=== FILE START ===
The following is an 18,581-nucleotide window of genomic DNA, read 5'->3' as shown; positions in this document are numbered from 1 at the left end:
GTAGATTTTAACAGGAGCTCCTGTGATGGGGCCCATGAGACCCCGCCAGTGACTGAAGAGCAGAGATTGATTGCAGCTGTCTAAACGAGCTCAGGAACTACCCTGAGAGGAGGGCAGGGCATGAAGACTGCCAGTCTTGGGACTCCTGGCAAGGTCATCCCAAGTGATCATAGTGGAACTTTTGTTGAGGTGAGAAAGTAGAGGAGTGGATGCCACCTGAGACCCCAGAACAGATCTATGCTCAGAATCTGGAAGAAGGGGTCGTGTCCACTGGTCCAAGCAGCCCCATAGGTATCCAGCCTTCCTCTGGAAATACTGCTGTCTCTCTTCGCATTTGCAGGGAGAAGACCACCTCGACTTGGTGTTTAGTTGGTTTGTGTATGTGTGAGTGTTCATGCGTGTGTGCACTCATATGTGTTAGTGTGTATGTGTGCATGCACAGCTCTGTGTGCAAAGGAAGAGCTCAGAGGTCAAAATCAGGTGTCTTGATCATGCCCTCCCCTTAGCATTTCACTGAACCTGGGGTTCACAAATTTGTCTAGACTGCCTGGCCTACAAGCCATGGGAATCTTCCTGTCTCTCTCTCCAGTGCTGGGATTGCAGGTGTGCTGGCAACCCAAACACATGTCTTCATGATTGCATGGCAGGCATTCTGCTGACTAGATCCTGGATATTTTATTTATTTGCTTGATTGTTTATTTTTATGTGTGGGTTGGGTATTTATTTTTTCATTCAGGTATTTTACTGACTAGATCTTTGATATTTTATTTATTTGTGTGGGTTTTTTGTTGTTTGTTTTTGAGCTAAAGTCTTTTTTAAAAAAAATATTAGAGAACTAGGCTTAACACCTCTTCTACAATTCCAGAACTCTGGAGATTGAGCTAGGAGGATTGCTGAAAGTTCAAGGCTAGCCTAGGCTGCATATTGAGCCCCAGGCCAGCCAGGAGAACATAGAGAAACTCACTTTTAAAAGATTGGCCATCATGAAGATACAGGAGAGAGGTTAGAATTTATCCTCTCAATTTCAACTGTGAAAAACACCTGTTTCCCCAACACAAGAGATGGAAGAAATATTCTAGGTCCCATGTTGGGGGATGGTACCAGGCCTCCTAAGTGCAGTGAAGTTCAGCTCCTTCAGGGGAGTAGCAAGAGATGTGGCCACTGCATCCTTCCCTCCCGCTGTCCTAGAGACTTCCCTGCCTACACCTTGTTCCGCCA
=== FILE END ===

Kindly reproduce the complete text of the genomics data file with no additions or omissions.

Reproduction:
The following is an 18,581-nucleotide window of genomic DNA, read 5'->3' as shown; positions in this document are numbered from 1 at the left end:
GTAGATTTTAACAGGAGCTCCTGTGATGGGGCCCATGAGACCCCGCCAGTGACTGAAGAGCAGAGATTGATTGCAGCTGTCTAAACGAGCTCAGGAACTACCCTGAGAGGAGGGCAGGGCATGAAGACTGCCAGTCTTGGGACTCCTGGCAAGGTCATCCCAAGTGATCATAGTGGAACTTTTGTTGAGGTGAGAAAGTAGAGGAGTGGATGCCACCTGAGACCCCAGAACAGATCTATGCTCAGAATCTGGAAGAAGGGGTCGTGTCCACTGGTCCAAGCAGCCCCATAGGTATCCAGCCTTCCTCTGGAAATACTGCTGTCTCTCTTCGCATTTGCAGGGAGAAGACCACCTCGACTTGGTGTTTAGTTGGTTTGTGTATGTGTGAGTGTTCATGCGTGTGTGCACTCATATGTGTTAGTGTGTATGTGTGCATGCACAGCTCTGTGTGCAAAGGAAGAGCTCAGAGGTCAAAATCAGGTGTCTTGATCATGCCCTCCCCTTAGCATTTCACTGAACCTGGGGTTCACAAATTTGTCTAGACTGCCTGGCCTACAAGCCATGGGAATCTTCCTGTCTCTCTCTCCAGTGCTGGGATTGCAGGTGTGCTGGCAACCCAAACACATGTCTTCATGATTGCATGGCAGGCATTCTGCTGACTAGATCCTGGATATTTTATTTATTTGCTTGATTGTTTATTTTTATGTGTGGGTTGGGTATTTATTTTTTCATTCAGGTATTTTACTGACTAGATCTTTGATATTTTATTTATTTGTGTGGGTTTTTTGTTGTTTGTTTTTGAGCTAAAGTCTTTTTTAAAAAAAATATTAGAGAACTAGGCTTAACACCTCTTCTACAATTCCAGAACTCTGGAGATTGAGCTAGGAGGATTGCTGAAAGTTCAAGGCTAGCCTAGGCTGCATATTGAGCCCCAGGCCAGCCAGGAGAACATAGAGAAACTCACTTTTAAAAGATTGGCCATCATGAAGATACAGGAGAGAGGTTAGAATTTATCCTCTCAATTTCAACTGTGAAAAACACCTGTTTCCCCAACACAAGAGATGGAAGAAATATTCTAGGTCCCATGTTGGGGGATGGTACCAGGCCTCCTAAGTGCAGTGAAGTTCAGCTCCTTCAGGGGAGTAGCAAGAGATGTGGCCACTGCATCCTTCCCTCCCGCTGTCCTAGAGACTTCCCTGCCTACACCTTGTTCCGCCA